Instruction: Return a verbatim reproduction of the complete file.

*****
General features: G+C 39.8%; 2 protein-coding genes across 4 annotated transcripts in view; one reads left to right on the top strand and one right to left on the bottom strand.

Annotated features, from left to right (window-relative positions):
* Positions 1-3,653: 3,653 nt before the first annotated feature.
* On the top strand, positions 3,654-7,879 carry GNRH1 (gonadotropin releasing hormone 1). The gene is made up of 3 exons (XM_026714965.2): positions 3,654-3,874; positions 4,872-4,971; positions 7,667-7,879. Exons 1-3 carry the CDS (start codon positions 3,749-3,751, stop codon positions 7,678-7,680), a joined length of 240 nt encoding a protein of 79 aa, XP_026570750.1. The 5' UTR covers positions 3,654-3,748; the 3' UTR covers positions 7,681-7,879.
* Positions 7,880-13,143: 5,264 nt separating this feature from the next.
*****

General features: G+C 39.8%; 2 protein-coding genes across 4 annotated transcripts in view; one reads left to right on the top strand and one right to left on the bottom strand.

Annotated features, from left to right (window-relative positions):
* Positions 1-3,653: 3,653 nt before the first annotated feature.
* On the top strand, positions 3,654-7,879 carry GNRH1 (gonadotropin releasing hormone 1). The gene is made up of 3 exons (XM_026714965.2): positions 3,654-3,874; positions 4,872-4,971; positions 7,667-7,879. Exons 1-3 carry the CDS (start codon positions 3,749-3,751, stop codon positions 7,678-7,680), a joined length of 240 nt encoding a protein of 79 aa, XP_026570750.1. The 5' UTR covers positions 3,654-3,748; the 3' UTR covers positions 7,681-7,879.
* Positions 7,880-13,143: 5,264 nt separating this feature from the next.